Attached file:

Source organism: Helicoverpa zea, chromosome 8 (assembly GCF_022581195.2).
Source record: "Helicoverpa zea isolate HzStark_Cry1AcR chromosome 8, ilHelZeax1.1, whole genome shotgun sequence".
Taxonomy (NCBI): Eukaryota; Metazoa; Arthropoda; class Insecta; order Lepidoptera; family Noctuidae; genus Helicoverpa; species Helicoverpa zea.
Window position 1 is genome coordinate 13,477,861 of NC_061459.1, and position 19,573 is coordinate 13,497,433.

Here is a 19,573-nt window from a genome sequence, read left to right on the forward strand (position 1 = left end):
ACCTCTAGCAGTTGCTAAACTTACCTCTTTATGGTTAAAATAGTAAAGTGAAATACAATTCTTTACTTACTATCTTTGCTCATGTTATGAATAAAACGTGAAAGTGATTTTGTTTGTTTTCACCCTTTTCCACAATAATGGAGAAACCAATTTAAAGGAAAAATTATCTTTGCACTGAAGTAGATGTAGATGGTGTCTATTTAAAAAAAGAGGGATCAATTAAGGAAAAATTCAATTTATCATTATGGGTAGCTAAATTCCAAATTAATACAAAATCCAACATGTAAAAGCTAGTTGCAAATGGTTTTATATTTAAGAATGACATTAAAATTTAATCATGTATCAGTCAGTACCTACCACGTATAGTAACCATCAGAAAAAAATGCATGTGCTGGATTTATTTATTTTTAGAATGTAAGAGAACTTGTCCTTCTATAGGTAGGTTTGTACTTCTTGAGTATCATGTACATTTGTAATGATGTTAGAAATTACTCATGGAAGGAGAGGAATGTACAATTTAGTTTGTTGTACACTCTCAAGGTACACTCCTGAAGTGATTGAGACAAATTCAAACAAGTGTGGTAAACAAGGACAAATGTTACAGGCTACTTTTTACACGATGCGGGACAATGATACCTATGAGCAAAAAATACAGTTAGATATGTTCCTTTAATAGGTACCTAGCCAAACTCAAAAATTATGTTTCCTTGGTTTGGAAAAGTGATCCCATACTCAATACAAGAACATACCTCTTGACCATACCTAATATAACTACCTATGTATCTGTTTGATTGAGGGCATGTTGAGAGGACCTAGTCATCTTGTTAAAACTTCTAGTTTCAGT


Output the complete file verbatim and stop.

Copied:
Source organism: Helicoverpa zea, chromosome 8 (assembly GCF_022581195.2).
Source record: "Helicoverpa zea isolate HzStark_Cry1AcR chromosome 8, ilHelZeax1.1, whole genome shotgun sequence".
Taxonomy (NCBI): Eukaryota; Metazoa; Arthropoda; class Insecta; order Lepidoptera; family Noctuidae; genus Helicoverpa; species Helicoverpa zea.
Window position 1 is genome coordinate 13,477,861 of NC_061459.1, and position 19,573 is coordinate 13,497,433.

Here is a 19,573-nt window from a genome sequence, read left to right on the forward strand (position 1 = left end):
ACCTCTAGCAGTTGCTAAACTTACCTCTTTATGGTTAAAATAGTAAAGTGAAATACAATTCTTTACTTACTATCTTTGCTCATGTTATGAATAAAACGTGAAAGTGATTTTGTTTGTTTTCACCCTTTTCCACAATAATGGAGAAACCAATTTAAAGGAAAAATTATCTTTGCACTGAAGTAGATGTAGATGGTGTCTATTTAAAAAAAGAGGGATCAATTAAGGAAAAATTCAATTTATCATTATGGGTAGCTAAATTCCAAATTAATACAAAATCCAACATGTAAAAGCTAGTTGCAAATGGTTTTATATTTAAGAATGACATTAAAATTTAATCATGTATCAGTCAGTACCTACCACGTATAGTAACCATCAGAAAAAAATGCATGTGCTGGATTTATTTATTTTTAGAATGTAAGAGAACTTGTCCTTCTATAGGTAGGTTTGTACTTCTTGAGTATCATGTACATTTGTAATGATGTTAGAAATTACTCATGGAAGGAGAGGAATGTACAATTTAGTTTGTTGTACACTCTCAAGGTACACTCCTGAAGTGATTGAGACAAATTCAAACAAGTGTGGTAAACAAGGACAAATGTTACAGGCTACTTTTTACACGATGCGGGACAATGATACCTATGAGCAAAAAATACAGTTAGATATGTTCCTTTAATAGGTACCTAGCCAAACTCAAAAATTATGTTTCCTTGGTTTGGAAAAGTGATCCCATACTCAATACAAGAACATACCTCTTGACCATACCTAATATAACTACCTATGTATCTGTTTGATTGAGGGCATGTTGAGAGGACCTAGTCATCTTGTTAAAACTTCTAGTTTCAGT